March/April 2024 SEATTLE’S CHILD 31
Madrona and Gahlia with their grandmother, Diane Beverly, a few years ago. PHOTO COURTESY OF ARIEL ZASLAV

A circle of neighbors

One family’s experience living in a co-housing community

Christine Wolf’s abode feels like a 2024 version of a Norman Rockwell painting: If she needs a can of coconut milk for a recipe, she simply emails her neighbors, and multiple cans will inevitably show up on her stoop.

Wolf shares her 900-square-foot duplex with her husband, Chuck Harrison, and 7-year-old son, Jamie. And her description of her family’s community sounds downright Mayberry: Picture some neighbors chatting from their idyllic porches while others tend their gardens nearby. And the best part of living in the Duwamish Cohousing Community in West Seattle? Isolated as a community, the residents were able to socialize during the COVID lockdown.

Wolf is convinced the community felt less of the pandemic sting because each home has a porch and a garden, close enough together to stay connected and feel supported during those hard months but spaced out enough for social distancing. It was easy to chat with neighbors while still staying safe.

The desire to build community is at the heart of the co-housing development, and that goal is reflected in its design. The 23 multihouse units all face one another, their windows looking toward their neighbors’ rather than outside the community.

“There are different kids from the community they can play with. It’s kind of like having cousins.”
Christine Wolf

A central part of this co-housing development is its ‘common house.’ The larger community-owned home functions as a

shared space for everyone who lives in the development and their guests. At the same time, Wolf’s living room, like all individual homes at Duwamish Cohousing, is small — designed to encourage families to spend more time in the common house. When Wolf’s family members or others visit, she opts to use the common house so her family can enjoy their guests in a larger space. What’s it like living in such a contained space with a young child? Wolf and Harrison have found ways to maximize the family’s relatively tight quarters. By installing a secure net on the loft level of their home, they essentially created another story where their son can hang out. And while having an energetic 7-year-old may deter some

32 SEATTLE’S CHILD March/April 2024 Whe r e we l i v e
Christine Wolf and Chuck Harrison (front right) with their son and some of their Duwamish Cohousing Community neighbors.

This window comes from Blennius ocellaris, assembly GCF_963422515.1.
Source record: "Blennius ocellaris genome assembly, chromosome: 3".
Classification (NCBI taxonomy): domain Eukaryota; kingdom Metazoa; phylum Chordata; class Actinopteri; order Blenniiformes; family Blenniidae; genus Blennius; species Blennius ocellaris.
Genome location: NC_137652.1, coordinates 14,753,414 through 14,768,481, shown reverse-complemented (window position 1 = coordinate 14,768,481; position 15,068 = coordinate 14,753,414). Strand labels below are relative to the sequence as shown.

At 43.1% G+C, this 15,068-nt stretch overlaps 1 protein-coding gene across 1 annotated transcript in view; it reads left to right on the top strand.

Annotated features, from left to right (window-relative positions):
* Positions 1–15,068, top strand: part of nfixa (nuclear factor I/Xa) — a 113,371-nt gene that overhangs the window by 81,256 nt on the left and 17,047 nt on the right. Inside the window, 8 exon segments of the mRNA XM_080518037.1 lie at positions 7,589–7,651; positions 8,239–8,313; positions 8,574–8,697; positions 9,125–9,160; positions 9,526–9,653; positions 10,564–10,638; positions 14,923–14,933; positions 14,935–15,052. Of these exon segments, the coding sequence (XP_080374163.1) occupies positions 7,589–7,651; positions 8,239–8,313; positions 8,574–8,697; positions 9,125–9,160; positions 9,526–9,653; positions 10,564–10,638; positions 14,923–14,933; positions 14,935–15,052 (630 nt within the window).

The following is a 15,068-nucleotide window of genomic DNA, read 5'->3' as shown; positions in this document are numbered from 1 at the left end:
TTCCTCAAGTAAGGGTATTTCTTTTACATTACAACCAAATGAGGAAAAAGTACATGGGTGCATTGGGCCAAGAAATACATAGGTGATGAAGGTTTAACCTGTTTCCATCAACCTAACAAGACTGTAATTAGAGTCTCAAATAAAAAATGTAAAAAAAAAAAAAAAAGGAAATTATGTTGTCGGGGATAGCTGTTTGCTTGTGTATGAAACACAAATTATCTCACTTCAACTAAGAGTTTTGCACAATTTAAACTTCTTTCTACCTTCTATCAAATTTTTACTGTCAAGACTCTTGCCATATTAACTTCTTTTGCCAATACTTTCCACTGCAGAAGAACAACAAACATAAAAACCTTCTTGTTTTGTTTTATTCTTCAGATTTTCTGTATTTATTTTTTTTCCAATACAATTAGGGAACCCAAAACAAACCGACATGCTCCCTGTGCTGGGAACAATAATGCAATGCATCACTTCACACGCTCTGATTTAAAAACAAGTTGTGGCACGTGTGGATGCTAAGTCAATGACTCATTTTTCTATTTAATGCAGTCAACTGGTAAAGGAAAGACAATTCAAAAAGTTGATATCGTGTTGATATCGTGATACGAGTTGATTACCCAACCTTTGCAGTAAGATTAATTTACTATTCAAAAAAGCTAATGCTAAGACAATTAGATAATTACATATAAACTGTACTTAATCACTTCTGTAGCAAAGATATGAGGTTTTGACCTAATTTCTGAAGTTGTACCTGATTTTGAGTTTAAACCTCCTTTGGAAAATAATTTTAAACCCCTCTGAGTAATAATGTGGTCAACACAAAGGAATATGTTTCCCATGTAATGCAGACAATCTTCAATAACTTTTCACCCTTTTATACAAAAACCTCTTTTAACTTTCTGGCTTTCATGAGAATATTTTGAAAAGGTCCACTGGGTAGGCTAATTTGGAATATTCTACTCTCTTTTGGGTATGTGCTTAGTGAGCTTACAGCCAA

parents from moving into a small home, Wolf says one of the many perks of her co-housing community are the relatively enclosed parameters. She doesn’t fear fast cars or her son wandering too far. A wetland lines the community on one side, so he can’t go far in that direction.

There are several children at Duwamish Cohousing. A big benefit of community living is having playmates right next door. As Wolf puts it: “There are different kids from the community they can play with. It’s kind of like having cousins.”

Wolf also feels safer parenting in a closed community where the houses face each other: As the structure encourages community, this means there are multiple sets of eyes on Jamie as he wanders the communal areas. And when adults are not outside, when the mood strikes him, he will check in on his neighbors by knocking on their doors.

Like any close-knit relationship, the community is not without its conflicts and hurdles. Wolf would not put a lack of space between neighbors on a list of co-housing cons. But she admits that if there are neighbors who aren’t getting along, there’s no place to hide in a co-housing community.

When issues do arise, however, members of the community often come together. Especially when it comes to making a decision about their property. For example, the home owners association (HOA) fees feed into the shared aspects of the property, such as the common house.

Similar to a condominium, the owners are responsible for what is inside the walls of each house, while the HOA takes care of the grounds and the outside of each building. This means deciding how the HOA fees are distributed and used are community decisions.

“We don’t have a management company that runs it,” says Wolf. “We all run it together. We’re all members of the board. We all make decisions with the consensus model, which can take a long time to do. It takes a lot of communication. We all attend the board meetings every month, and there are committee meetings.”

A major hit to the community during the pandemic was the loss of community dining in the common house, gatherings that are central in many co-housing communities. Thankfully, Wolf says, Duwamish Cohousing households are slowly returning to regular, shared meals.